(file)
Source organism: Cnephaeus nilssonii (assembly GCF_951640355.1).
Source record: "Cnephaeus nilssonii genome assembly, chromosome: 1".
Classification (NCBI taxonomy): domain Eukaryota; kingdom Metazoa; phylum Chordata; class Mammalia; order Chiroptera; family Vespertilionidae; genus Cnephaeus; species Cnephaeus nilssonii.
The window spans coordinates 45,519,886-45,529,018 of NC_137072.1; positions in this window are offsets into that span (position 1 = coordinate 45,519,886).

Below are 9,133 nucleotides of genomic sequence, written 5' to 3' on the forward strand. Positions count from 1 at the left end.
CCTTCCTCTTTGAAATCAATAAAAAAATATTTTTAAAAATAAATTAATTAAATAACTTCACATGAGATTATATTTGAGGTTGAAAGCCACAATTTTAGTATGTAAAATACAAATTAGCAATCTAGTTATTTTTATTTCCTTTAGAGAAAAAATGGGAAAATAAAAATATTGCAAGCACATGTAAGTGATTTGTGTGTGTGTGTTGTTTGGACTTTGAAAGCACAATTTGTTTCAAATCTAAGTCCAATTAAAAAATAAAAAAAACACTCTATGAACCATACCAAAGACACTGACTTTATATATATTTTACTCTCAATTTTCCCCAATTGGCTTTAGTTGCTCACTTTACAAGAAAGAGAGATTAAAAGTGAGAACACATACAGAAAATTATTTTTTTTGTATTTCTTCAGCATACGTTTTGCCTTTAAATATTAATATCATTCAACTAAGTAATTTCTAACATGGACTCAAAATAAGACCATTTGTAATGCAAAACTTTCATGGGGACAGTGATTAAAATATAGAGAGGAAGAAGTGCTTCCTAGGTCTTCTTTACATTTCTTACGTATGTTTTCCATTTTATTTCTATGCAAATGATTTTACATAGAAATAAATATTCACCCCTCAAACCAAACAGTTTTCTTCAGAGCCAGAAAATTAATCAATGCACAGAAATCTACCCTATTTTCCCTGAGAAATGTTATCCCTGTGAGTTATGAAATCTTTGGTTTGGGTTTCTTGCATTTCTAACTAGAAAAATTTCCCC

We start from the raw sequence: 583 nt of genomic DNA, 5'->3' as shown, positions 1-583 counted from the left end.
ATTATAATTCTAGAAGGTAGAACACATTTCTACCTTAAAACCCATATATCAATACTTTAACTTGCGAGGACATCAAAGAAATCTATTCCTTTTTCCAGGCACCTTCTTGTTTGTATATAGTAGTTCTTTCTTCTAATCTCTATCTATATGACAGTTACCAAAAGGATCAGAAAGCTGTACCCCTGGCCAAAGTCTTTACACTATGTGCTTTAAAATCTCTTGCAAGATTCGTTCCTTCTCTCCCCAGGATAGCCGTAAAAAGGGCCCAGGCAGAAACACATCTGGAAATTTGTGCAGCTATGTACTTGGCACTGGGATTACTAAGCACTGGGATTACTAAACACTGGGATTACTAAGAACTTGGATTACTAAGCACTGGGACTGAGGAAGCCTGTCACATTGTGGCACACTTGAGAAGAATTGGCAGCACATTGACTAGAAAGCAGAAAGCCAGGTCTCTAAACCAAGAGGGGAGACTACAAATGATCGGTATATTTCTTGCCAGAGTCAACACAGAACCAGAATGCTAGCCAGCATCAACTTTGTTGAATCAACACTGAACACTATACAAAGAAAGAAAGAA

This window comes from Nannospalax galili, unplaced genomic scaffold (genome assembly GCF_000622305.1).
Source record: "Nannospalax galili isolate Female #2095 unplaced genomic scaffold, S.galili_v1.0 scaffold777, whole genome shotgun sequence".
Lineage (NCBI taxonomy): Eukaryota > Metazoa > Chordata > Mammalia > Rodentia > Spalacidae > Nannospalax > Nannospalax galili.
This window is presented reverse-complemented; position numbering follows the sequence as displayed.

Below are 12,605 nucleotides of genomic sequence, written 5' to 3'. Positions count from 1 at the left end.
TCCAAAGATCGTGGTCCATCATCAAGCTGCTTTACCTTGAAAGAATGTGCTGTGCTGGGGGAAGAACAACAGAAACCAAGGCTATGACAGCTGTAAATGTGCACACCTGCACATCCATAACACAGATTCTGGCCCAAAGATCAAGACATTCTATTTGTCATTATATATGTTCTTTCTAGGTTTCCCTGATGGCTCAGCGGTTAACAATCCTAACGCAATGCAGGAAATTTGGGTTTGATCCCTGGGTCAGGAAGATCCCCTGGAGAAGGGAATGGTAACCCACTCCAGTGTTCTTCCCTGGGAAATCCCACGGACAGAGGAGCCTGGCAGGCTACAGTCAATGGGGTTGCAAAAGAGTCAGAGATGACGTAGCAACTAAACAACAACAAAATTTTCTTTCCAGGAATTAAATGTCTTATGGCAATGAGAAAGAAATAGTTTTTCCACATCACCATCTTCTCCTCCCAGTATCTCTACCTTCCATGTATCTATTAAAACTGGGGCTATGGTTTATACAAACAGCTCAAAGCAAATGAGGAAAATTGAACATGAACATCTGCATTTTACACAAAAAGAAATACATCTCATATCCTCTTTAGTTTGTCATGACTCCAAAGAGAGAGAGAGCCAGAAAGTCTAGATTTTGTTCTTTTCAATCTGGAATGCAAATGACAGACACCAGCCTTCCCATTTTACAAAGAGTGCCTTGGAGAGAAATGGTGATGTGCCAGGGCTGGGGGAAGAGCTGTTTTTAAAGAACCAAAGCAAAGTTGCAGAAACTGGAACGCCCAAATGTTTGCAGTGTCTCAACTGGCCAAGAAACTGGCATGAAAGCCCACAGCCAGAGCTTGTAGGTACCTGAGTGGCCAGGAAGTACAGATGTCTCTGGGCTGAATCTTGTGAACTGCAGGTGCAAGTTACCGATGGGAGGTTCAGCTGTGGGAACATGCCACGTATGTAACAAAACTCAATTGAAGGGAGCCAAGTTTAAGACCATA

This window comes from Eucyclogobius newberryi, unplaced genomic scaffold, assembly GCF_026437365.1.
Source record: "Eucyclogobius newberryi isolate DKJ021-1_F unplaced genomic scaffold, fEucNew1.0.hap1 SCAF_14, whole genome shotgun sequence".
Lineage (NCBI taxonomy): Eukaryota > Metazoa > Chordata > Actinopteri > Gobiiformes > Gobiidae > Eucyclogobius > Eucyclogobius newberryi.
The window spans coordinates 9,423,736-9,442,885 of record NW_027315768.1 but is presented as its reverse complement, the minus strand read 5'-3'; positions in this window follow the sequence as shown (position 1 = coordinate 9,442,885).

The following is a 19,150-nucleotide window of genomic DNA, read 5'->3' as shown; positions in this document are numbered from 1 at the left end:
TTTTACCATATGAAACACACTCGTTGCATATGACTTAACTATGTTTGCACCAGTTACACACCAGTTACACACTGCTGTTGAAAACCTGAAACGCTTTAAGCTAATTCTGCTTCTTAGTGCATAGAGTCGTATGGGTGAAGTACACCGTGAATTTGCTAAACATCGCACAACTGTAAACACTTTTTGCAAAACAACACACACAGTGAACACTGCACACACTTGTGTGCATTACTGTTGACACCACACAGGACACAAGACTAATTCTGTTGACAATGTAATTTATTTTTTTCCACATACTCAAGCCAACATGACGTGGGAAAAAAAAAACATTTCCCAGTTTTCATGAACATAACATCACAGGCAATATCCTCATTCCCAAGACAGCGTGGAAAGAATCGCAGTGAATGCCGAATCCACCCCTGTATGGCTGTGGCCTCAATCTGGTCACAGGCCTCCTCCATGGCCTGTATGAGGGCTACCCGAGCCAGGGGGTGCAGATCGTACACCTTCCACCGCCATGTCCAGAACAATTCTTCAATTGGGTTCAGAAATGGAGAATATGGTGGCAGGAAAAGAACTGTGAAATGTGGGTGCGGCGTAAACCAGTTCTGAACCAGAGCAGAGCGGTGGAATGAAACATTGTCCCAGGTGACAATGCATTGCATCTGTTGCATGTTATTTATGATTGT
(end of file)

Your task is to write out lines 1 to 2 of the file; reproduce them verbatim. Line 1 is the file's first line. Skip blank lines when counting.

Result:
Source organism: Cnephaeus nilssonii (assembly GCF_951640355.1).
Source record: "Cnephaeus nilssonii genome assembly, chromosome: 1".